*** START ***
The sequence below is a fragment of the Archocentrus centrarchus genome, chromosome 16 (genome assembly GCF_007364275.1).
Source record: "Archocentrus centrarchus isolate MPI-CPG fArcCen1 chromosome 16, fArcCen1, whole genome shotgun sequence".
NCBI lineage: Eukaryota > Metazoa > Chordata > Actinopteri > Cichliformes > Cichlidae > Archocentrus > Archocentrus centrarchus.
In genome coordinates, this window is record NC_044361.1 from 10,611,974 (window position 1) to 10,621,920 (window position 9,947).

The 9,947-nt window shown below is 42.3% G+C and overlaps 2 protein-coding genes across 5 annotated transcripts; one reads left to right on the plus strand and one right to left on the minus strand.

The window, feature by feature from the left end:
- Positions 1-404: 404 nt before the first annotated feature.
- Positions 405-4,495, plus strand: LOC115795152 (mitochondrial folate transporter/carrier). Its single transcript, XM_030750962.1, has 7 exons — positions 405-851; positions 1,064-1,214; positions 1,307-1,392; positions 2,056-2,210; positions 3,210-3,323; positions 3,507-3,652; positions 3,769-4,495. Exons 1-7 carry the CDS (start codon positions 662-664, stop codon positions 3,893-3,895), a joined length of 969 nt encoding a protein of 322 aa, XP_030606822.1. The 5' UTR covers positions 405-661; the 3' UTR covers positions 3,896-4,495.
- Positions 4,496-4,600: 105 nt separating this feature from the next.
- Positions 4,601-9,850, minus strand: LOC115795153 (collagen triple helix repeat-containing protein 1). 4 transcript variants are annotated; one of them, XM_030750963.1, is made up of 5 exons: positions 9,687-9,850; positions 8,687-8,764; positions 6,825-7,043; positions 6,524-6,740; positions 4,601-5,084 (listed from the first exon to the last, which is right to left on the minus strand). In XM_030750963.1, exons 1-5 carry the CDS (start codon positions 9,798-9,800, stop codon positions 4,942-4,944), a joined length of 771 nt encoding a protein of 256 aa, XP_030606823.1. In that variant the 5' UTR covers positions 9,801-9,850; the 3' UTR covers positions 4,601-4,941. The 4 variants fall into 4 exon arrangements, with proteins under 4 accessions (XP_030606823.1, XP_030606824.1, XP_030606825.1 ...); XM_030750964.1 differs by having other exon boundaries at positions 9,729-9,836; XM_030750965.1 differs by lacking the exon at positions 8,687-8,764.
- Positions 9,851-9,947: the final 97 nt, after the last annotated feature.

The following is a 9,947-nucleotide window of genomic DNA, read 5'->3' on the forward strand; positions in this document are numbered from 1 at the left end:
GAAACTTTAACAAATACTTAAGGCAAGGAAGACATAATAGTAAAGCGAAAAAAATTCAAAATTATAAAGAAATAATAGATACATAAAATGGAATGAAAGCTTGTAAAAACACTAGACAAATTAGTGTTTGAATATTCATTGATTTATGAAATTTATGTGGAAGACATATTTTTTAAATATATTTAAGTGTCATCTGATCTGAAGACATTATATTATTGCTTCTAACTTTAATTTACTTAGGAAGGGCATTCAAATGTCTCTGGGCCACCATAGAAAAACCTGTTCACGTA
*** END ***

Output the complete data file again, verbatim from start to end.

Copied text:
The sequence below is a fragment of the Archocentrus centrarchus genome, chromosome 16 (genome assembly GCF_007364275.1).
Source record: "Archocentrus centrarchus isolate MPI-CPG fArcCen1 chromosome 16, fArcCen1, whole genome shotgun sequence".
NCBI lineage: Eukaryota > Metazoa > Chordata > Actinopteri > Cichliformes > Cichlidae > Archocentrus > Archocentrus centrarchus.
In genome coordinates, this window is record NC_044361.1 from 10,611,974 (window position 1) to 10,621,920 (window position 9,947).

The 9,947-nt window shown below is 42.3% G+C and overlaps 2 protein-coding genes across 5 annotated transcripts; one reads left to right on the plus strand and one right to left on the minus strand.

The window, feature by feature from the left end:
- Positions 1-404: 404 nt before the first annotated feature.
- Positions 405-4,495, plus strand: LOC115795152 (mitochondrial folate transporter/carrier). Its single transcript, XM_030750962.1, has 7 exons — positions 405-851; positions 1,064-1,214; positions 1,307-1,392; positions 2,056-2,210; positions 3,210-3,323; positions 3,507-3,652; positions 3,769-4,495. Exons 1-7 carry the CDS (start codon positions 662-664, stop codon positions 3,893-3,895), a joined length of 969 nt encoding a protein of 322 aa, XP_030606822.1. The 5' UTR covers positions 405-661; the 3' UTR covers positions 3,896-4,495.
- Positions 4,496-4,600: 105 nt separating this feature from the next.
- Positions 4,601-9,850, minus strand: LOC115795153 (collagen triple helix repeat-containing protein 1). 4 transcript variants are annotated; one of them, XM_030750963.1, is made up of 5 exons: positions 9,687-9,850; positions 8,687-8,764; positions 6,825-7,043; positions 6,524-6,740; positions 4,601-5,084 (listed from the first exon to the last, which is right to left on the minus strand). In XM_030750963.1, exons 1-5 carry the CDS (start codon positions 9,798-9,800, stop codon positions 4,942-4,944), a joined length of 771 nt encoding a protein of 256 aa, XP_030606823.1. In that variant the 5' UTR covers positions 9,801-9,850; the 3' UTR covers positions 4,601-4,941. The 4 variants fall into 4 exon arrangements, with proteins under 4 accessions (XP_030606823.1, XP_030606824.1, XP_030606825.1 ...); XM_030750964.1 differs by having other exon boundaries at positions 9,729-9,836; XM_030750965.1 differs by lacking the exon at positions 8,687-8,764.
- Positions 9,851-9,947: the final 97 nt, after the last annotated feature.

The following is a 9,947-nucleotide window of genomic DNA, read 5'->3' on the forward strand; positions in this document are numbered from 1 at the left end:
GAAACTTTAACAAATACTTAAGGCAAGGAAGACATAATAGTAAAGCGAAAAAAATTCAAAATTATAAAGAAATAATAGATACATAAAATGGAATGAAAGCTTGTAAAAACACTAGACAAATTAGTGTTTGAATATTCATTGATTTATGAAATTTATGTGGAAGACATATTTTTTAAATATATTTAAGTGTCATCTGATCTGAAGACATTATATTATTGCTTCTAACTTTAATTTACTTAGGAAGGGCATTCAAATGTCTCTGGGCCACCATAGAAAAACCTGTTCACGTA